Mushrooms can be a real garden nuisance
Mushrooms can be a delight in your kitchen, but in your lawn or garden mushrooms can be a real nuisance. We see mushrooms pop up in our lawns more often in association with rainy events. Commonly, we see mushrooms, puffballs, slime molds, and fairy rings. The mushrooms commonly found in your landscape are not the type we use in cooking. If you aren’t sure that it is an edible mushroom, you should never eat mushrooms found in the wild.
Mushrooms are a fruiting structure of a fungus and it can take on a lot of different appearances. But no matter the look of them, all mushrooms and puffballs cannot produce their own food. Mushrooms obtain their food from the plants that they are living on. Soil, wood, other plant tissues, and wastes including organic matter are good food sources for fungi. So we often find mushrooms growing where a tree was removed recently or where there are roots from a large tree for them to grow on.
A common mushroom that we see in the landscape is found in a fairy ring. Fairy rings are often unnoticed in our lawns due to the mild effect on turf that it has. Fairy rings can be in the lawn and not noticed. When we do notice Fairy Rings, we see a ring of darker green grass or a ring of dead grass with grass growing in the interior of the ring or it can be a circle of mushrooms. Sometimes, the fungi can form a very dense fungal mat in the lawn which causes a hydrophobic layer, or a water repelling layer, which will lead to the dead ring of turf. The size of a fairy ring can range from 1 inch to 60 feet wide, but most are less than 15 feet across.
Fairy rings are a form of soil-borne fungus that appears in our lawns, which is not detrimental to our lawns. It is mainly an aesthetic nuisance in our lawn and unfortunately, there is no cure for this fungal condition. The best management practices include fertilizer applications to mask the appearance of the fairy ring when it is a darker green color than the surrounding lawn. Spot watering to break up the fungal mat will help reduce the appearance of the fairy ring as well. Physical removal of the mushrooms that form in the fairy ring will also help reduce the problems with this fungus.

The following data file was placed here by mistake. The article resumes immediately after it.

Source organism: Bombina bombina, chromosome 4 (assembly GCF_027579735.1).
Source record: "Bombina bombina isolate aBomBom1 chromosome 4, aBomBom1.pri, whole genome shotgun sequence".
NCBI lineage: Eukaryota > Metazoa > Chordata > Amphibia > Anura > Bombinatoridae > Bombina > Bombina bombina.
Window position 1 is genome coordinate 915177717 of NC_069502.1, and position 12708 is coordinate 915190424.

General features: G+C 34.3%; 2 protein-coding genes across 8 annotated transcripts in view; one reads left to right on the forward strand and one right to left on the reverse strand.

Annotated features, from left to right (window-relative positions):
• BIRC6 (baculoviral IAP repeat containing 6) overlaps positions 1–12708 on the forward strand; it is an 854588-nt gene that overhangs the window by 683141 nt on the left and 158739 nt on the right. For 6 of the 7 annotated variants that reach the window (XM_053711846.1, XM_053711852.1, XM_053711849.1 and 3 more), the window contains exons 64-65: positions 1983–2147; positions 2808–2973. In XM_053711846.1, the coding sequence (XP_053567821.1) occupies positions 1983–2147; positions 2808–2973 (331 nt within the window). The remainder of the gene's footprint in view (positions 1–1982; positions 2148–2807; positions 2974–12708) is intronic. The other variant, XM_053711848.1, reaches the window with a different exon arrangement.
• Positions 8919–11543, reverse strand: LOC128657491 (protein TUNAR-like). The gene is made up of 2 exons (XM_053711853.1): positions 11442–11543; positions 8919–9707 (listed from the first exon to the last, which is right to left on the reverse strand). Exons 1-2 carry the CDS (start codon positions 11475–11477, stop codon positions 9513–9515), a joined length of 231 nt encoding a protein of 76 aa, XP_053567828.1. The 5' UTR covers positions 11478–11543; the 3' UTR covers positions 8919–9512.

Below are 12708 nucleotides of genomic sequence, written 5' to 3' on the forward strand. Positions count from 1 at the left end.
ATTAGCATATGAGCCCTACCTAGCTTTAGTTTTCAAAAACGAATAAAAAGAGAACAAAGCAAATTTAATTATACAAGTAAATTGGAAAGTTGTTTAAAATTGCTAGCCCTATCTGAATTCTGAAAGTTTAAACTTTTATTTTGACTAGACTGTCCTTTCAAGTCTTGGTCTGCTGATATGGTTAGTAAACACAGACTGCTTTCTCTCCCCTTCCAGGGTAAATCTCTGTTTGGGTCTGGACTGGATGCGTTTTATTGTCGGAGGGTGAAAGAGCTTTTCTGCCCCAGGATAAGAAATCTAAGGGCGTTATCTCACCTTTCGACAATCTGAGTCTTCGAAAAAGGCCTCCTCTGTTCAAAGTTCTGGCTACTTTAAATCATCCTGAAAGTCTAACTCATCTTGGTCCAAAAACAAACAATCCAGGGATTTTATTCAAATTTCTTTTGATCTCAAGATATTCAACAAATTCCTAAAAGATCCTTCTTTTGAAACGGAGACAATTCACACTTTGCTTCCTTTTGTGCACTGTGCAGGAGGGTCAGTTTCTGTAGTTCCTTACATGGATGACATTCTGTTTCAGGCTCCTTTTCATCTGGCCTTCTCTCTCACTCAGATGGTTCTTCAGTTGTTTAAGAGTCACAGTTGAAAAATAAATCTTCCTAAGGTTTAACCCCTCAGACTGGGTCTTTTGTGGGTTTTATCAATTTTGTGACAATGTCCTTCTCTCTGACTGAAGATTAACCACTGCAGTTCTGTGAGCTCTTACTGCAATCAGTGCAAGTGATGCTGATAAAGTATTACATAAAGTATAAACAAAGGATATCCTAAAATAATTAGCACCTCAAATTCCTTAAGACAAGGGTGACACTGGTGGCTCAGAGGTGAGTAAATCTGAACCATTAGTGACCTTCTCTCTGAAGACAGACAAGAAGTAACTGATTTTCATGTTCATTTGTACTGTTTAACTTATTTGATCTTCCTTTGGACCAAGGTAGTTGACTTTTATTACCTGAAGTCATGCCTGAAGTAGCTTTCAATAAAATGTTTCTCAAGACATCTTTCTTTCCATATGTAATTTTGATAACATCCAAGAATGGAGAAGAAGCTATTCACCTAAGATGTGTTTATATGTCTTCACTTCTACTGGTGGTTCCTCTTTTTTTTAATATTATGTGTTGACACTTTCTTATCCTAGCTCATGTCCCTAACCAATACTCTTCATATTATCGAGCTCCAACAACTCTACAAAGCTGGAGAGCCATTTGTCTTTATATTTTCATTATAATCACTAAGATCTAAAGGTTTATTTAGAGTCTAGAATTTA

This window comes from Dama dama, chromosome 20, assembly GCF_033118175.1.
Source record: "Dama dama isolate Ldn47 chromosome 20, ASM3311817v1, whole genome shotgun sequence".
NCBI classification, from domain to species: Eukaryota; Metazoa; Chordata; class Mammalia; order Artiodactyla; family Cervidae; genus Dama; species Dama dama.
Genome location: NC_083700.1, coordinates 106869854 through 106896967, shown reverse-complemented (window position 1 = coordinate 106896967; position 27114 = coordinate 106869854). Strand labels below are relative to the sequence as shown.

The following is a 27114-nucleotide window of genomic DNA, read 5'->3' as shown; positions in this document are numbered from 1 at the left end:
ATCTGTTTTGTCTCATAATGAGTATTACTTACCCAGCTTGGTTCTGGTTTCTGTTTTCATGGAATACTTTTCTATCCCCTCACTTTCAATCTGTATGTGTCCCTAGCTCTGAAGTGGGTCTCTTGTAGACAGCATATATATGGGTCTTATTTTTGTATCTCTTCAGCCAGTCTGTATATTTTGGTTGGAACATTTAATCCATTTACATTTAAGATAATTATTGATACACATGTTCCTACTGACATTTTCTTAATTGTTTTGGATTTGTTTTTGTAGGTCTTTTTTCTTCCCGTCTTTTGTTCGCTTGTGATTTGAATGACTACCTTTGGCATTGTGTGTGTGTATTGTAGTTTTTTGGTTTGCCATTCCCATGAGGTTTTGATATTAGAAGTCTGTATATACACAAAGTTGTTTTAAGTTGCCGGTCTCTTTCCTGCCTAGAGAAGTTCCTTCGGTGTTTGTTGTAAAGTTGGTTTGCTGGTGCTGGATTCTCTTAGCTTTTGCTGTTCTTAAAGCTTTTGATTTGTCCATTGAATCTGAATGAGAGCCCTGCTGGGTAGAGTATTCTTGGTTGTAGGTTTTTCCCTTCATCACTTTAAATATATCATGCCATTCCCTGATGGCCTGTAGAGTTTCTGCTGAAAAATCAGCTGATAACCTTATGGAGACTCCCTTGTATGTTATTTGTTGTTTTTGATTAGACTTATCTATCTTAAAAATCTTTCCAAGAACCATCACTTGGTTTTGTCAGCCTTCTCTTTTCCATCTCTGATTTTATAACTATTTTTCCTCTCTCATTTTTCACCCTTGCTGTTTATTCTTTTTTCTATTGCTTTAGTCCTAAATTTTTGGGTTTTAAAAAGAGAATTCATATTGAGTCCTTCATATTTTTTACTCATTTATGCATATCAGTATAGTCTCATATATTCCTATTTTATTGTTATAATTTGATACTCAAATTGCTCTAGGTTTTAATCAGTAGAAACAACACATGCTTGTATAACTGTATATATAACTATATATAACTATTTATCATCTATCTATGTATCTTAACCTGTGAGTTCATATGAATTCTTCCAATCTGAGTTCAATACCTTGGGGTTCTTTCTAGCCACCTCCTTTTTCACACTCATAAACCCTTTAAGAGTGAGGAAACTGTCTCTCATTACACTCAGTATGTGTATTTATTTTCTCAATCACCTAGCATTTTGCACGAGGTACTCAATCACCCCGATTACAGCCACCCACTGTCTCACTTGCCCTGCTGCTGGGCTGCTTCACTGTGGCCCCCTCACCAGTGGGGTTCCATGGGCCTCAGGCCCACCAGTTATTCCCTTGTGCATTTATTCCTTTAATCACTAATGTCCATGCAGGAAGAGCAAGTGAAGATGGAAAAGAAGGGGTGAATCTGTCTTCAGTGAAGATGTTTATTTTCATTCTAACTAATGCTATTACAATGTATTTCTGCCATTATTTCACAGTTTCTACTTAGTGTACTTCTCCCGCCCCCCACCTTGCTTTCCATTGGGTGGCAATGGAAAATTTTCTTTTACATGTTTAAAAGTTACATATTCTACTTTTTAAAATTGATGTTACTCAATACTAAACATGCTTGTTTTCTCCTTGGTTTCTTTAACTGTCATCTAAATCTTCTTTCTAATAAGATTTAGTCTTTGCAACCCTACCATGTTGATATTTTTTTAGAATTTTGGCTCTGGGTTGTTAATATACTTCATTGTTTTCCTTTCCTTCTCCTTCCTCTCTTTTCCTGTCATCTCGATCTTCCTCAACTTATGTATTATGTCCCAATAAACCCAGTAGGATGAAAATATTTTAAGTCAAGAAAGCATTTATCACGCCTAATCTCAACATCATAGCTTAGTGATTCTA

Puffballs are often seen in our lawns as well. Puffballs are mushrooms that develop as a large, round structure, typically without a stalk. The spores of puffballs are “puffed” out when the ball becomes struck by rain drops or if it is kicked or hit by something else. This is how the puffball is spread throughout a landscape. Puffballs are aesthetic nuisances and will not harm the lawn. They can be removed by hand to avoid spreading and to remove the eyesore from the lawn.
One of my favorite nuisance fungi would be the slime molds. Slime molds include things like dog vomit fungus, which looks remarkably like dog vomit. Slime molds are non-stalked and can be found in many different colors. They start out as a slimy wet mound and harden into a dry, dusty mass. Typically they are found growing on mulch in the landscape. Slime molds are not harmful and can be removed with a strong spray of water.
Another interesting nuisance fungi would be the stinkhorns. Stinkhorns do smell unpleasant, as their name implies. They have a white to pinkish colored spongy stalk that may or may not have a cap on the stalk. The cap, if present, is usually dark brown in color and can be slimy. Stinkhorns are found in the lawn or in mulch, in areas where organic material has been buried. They are also not harmful and can be removed by hand.